"There are some stuff in life that you grow used to. You begin to consider them constants, things that you take for granted. Then they change, or are taken from you. You lose your ground and can't find out where the hell your world went. This happens when someone you care about dies, when your body gets crippled or even with simple stuff like when you're fired or have to move from your home. Even though you rationally know that it's gone, you still keep getting that 'when will things get back to normal?' inside your head, as if your brain expects to look at the couch and see your wife again or look at the mirror and see the face without the scar. Then reality slaps you in the face and tells you that this is how things are now. They say that when your brain actually understands that this is the 'normal' from now on, you are ready to move on and get over it.
I like to say mine is taking its time. I think all of us hunters should."
The sky. What did the sky look like? For some reason, he couldn't remember.
Why was that on his mind anyway?
He took a deep breath. His hands were firm. His body, tense. He was ready.
All those images and sounds were coming back now. The hate was pounding within his head as if it ran through his boiling blood. The sweet, alluring melody of hell.
He knew they were still out there. It didn't matter. They'd all die.
Kill them all.
Frustration. He screwed up. He couldn't forgive his own incompetence at the only thing he ever knew how to do. She could be dead now, and because of him. He was a failure.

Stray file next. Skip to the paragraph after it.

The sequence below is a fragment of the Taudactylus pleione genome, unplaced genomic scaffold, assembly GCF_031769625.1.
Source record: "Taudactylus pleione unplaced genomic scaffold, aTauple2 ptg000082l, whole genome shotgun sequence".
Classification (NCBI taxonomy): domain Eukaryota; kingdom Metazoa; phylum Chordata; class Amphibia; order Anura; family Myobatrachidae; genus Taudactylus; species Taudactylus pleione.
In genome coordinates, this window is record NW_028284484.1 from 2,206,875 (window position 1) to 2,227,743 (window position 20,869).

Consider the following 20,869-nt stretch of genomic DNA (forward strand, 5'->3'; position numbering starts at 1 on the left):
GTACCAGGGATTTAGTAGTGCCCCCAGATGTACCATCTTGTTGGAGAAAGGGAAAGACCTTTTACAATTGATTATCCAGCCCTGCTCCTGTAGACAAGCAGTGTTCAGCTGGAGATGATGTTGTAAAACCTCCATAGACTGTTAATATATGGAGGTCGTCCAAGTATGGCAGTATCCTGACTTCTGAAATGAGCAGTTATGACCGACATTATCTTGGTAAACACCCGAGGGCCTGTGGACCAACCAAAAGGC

But not now. He wouldn't fail again. This was the last blow in a long fight and he knew what he had to do. This time he would get it right.
And they will pay.
His weapons were ready. He put on the mask.
He knew it wouldn't make any difference. He didn't wear it for secrecy. He just wanted that painted skull to be the last thing they'd ever see.
He swallowed hard and let the rage run free through all his body. Somehow, he knew how to combine the cold thinking of a professional with that burning desire to destroy. The cold feeling in his gut told him that his body was being pumped with copious amounts of adrenaline.
He stepped out of the door and looked at the darkness with savage eyes.
"Come now, motherfuckers."
They were coming. He stood watching, looking for the first one he'd invite to the dance of death. There. The first fell almost instantly. Then the second one. The sound of gunfire was now sending all the others an ellegant invitation to join the dance.
Blue? That's what the sky looked like? What does blue look like?
They gathered around him. He leapt forward toward his next target. He couldn't help but notice how easy it was. His mind was intensely focused in showing him a clear path towards his next target, and them one straight to hell.
Once again, he pulled the trigger. Once again, they fell. He laughed. Not because it amused him, but because it felt appropriated. His crazed voice echoed through the darkness.
"Come on! Is this all you got?"
He kept moving. He wouldn't stop until the last of them hit the floor. Come on, can't you kill me? Can't you stop this walking failure? Then I'll eat you alive.
The dance continued, until there was only one dancer left on the stage.
Half-deaf by the gunfire and panting, he stood beside his last fallen enemy. He didn't feel any better. He already knew he wouldn't. But that's not what hate and rage are all about anyway.
At the end of the day, hate was still the only feeling he could trust. It wasn't exactly a joyful ride but it kept what was left of his world in place. And now, it allowed him to get things right. She was still alive. So if he was only meant to destroy, he'd at least do a damn good job.
He could see the first morning lights appearing in the horizon now.
Yeah, blue. That's what it looked like. He'd show her the sky the next day.